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Released: April 1972

Rating: 4.292 (average of 6 ratings)

Genre: pop rock/ proto punk

Quotable: --

Album Tracks:

  1. Feel
  2. The Ballad of el Goodo
  3. In the Street
  4. Thirteen
  5. Don’t Lie to Me
  6. The India Song
  7. When My Baby’s Beside Me
  8. My Life Is Right
  9. Give Me Another Chance
  10. Try Again
  11. Watch the Sunrise
  12. ST 100/6

Sales (in millions):

sales in U.S. only --
sales in U.K. only - estimated --
sales in all of Europe as determined by IFPI – click here to go to their site. --
sales worldwide - estimated --


peak on U.S. Billboard album chart --
peak on U.K. album chart --

Singles/Hit Songs:

  • When My Baby’s Beside Me (?) –
  • Don’t Lie to Me (?) –
  • In the Street
  • Thirteen


Rated one of the top 1000 albums of all time by Dave’s Music Database. Click to learn more. Spin magazine – album of the year

#1 Record
Big Star
When #1 Record, “the debut album by the American power pop group Big Star” WK was released, “an inability by Stax Records to make the album available in stores virtually eliminated sales.” WK However, it “immediately received widespread acclaim.” WK “Many critics praised the album’s elegant vocal harmonies and refined songcraft (frequently drawing comparisons to the British Invasion groups of the 1960s, including The Beatles, The Kinks and The Who).” WKRecord World called it ‘one of the best albums of the year’, and Billboard commented, ‘Every cut could be a single.’ In a lengthy and enthusiastic review, Rolling Stone pronounced the album ‘exceptionally good,’ while Cashbox described it as one where ‘everything falls together as a total sound’ and one which ‘should go to the top.’ The River City Review’s reaction to the album was to state that ‘Big Star will be around for many moons.’” WK

One of the disadvantages the album has because of such poor sales but high praise is that most people “probably encountered the work it influenced first, so its truly innovative qualities are lost.” WR That means the average listener “may be reminded of Tom Petty & the Heartbreakers or R.E.M., who came after – that is, if you don’t think of the Byrds and the Beatles, circa 1965. What was remarkable about #1 Record in 1972 was that nobody except Big Star (and maybe Badfinger and the Raspberries) wanted to sound like this – simple, light pop with sweet harmonies and jangly guitars. Since then, dozens of bands have rediscovered those pleasures. But in a way, that’s an advantage because, whatever freshness is lost across the years, Big Star’s craft is only confirmed. These are sturdy songs, feelingly performed, and once you get beyond the style to the content, you’ll still be impressed.” WR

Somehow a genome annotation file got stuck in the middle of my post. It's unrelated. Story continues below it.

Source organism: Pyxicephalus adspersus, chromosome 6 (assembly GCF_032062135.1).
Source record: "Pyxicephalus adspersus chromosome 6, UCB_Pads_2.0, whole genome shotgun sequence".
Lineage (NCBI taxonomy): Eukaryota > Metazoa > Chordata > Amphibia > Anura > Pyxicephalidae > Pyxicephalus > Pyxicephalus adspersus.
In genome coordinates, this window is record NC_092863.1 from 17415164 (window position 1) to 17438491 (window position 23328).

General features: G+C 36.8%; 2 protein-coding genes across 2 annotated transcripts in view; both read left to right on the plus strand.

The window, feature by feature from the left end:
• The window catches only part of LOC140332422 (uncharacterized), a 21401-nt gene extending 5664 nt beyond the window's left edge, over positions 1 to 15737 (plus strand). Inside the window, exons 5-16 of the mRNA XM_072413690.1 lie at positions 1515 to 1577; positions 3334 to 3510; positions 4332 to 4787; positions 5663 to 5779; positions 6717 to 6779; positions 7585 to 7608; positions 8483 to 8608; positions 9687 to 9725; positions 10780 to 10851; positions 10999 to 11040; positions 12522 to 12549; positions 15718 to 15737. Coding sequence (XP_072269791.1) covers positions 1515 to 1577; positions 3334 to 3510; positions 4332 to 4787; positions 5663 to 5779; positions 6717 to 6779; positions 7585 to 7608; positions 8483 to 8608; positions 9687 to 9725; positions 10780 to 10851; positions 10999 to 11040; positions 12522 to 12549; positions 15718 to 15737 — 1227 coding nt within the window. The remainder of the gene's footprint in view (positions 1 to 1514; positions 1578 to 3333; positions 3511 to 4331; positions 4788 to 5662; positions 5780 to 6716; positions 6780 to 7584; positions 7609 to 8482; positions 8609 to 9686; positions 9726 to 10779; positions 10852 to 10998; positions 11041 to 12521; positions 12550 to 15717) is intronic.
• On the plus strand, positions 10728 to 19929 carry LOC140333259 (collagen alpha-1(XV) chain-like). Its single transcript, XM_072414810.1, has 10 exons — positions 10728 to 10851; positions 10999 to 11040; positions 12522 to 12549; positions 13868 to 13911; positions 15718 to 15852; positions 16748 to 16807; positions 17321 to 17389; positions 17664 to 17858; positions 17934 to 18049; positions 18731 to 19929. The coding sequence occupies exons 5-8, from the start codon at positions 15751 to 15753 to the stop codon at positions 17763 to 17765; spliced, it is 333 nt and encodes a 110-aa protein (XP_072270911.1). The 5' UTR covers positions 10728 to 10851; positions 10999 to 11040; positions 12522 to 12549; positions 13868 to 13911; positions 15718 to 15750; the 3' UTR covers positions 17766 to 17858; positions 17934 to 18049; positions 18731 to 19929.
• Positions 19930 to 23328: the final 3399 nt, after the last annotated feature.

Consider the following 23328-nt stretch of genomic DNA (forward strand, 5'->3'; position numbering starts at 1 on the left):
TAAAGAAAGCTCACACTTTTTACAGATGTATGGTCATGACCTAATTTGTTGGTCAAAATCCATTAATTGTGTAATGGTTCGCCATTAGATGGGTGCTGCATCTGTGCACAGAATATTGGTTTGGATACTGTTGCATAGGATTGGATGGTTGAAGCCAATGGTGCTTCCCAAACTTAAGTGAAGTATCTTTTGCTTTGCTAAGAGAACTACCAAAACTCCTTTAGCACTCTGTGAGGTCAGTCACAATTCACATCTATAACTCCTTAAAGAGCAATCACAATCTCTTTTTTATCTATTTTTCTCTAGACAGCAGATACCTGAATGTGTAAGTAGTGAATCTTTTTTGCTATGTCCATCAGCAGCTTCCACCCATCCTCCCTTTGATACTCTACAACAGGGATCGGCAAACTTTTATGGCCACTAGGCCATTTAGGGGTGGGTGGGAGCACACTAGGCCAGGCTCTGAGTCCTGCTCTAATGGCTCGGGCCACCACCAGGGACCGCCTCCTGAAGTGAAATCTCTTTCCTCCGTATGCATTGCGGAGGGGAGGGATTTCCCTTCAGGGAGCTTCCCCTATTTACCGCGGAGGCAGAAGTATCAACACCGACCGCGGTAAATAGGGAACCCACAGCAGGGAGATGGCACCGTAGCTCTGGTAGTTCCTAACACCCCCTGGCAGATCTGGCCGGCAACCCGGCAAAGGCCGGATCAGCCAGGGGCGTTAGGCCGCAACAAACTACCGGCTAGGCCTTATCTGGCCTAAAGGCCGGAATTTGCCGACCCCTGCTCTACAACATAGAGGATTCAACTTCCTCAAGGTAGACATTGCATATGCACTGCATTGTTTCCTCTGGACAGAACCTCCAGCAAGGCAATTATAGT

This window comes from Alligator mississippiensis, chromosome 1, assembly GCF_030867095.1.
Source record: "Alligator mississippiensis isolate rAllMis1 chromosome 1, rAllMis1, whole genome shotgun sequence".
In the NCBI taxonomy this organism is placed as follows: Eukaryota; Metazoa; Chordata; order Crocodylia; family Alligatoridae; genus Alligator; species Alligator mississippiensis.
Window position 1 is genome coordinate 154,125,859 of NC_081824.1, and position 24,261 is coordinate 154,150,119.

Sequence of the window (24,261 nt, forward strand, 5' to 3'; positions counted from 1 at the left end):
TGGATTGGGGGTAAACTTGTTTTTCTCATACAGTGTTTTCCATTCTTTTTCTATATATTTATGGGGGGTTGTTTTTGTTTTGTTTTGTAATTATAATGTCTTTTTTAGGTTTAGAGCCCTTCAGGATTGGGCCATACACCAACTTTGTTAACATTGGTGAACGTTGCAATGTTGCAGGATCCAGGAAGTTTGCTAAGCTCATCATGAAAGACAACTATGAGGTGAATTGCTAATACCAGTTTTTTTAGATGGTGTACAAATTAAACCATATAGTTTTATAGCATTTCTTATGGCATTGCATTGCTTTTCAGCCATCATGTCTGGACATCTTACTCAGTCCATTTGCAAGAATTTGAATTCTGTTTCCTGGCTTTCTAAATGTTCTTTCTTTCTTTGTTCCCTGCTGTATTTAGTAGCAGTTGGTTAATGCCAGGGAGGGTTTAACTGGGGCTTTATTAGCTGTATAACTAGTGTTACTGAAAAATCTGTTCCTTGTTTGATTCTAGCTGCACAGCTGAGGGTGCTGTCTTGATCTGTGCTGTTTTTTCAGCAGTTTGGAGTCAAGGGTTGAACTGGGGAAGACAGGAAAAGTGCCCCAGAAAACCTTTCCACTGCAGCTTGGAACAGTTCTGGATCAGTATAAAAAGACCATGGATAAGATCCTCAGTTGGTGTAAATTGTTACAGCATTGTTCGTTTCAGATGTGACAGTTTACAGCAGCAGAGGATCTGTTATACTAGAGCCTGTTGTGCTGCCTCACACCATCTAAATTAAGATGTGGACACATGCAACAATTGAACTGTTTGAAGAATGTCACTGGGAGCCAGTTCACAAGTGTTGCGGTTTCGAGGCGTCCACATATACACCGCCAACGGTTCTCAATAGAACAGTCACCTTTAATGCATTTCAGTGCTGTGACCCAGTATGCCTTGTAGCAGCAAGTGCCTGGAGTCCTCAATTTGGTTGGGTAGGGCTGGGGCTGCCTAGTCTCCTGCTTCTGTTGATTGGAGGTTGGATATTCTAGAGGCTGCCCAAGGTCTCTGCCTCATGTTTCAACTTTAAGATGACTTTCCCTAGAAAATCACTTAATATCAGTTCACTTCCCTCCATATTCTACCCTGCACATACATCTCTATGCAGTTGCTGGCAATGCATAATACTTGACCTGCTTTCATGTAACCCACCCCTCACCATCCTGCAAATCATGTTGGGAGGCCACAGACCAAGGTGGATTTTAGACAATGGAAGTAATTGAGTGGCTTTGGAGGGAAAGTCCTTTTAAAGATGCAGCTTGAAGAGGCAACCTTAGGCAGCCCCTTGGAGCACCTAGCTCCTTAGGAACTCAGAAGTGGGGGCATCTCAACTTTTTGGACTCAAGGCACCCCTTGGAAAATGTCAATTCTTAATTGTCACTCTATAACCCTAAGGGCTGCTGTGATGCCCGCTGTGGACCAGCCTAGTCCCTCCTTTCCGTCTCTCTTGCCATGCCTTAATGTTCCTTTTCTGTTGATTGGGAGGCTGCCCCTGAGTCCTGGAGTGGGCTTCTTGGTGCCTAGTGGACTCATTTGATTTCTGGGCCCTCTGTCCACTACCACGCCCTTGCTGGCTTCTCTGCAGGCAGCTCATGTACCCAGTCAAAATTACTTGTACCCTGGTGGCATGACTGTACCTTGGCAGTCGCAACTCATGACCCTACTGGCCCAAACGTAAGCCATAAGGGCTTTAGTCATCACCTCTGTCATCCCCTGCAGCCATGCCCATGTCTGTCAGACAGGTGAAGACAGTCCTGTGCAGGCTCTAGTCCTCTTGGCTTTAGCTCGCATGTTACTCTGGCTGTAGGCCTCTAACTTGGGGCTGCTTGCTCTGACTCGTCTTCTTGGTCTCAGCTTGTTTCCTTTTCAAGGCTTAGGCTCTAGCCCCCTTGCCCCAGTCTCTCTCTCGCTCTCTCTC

Modeled after the Beatles’ songwriting partnership between John Lennon and Paul McCartney, most of the song’s were credited to the band’s co-founders Alex Chilton and Chris Bell. “In practice, they developed material incrementally in the studio, each making changes to the other's recordings. Drummer Jody Stephens recalled, ‘Alex would come in and put down something rough and edgy and Chris would come in and add some sweet-sounding background vocals to it.’ The pair also each contributed songs individually composed before Big Star was formed, Bell bringing Feel, Try Again and My Life Is Right, and Chilton, Thirteen, The Ballad of El Goodo, In the Street and Watch the Sunrise.” WK Sadly, it was “the only Big Star album on which group founder Chris Bell is officially credited as a member, though he did make some contributions to its follow-up, 1974’s Radio City.” WK

Years later, “a version of ‘In the Street’ by Ben Vaughn was used as the theme song of That ‘70s Show, which was changed to a version by Cheap Trick after the first season. ‘Thirteen’ has also been used in several episodes of That 70’s Show.” WR

Review Source(s):

Related DMDB Link(s):

Next Album: Radio City (1974)

Video of Cheap Trick’s cover of “In the Street” (for That ‘70s Show):

Video of Elliott Smith’s cover of “Thirteen”:

Last updated March 21, 2010.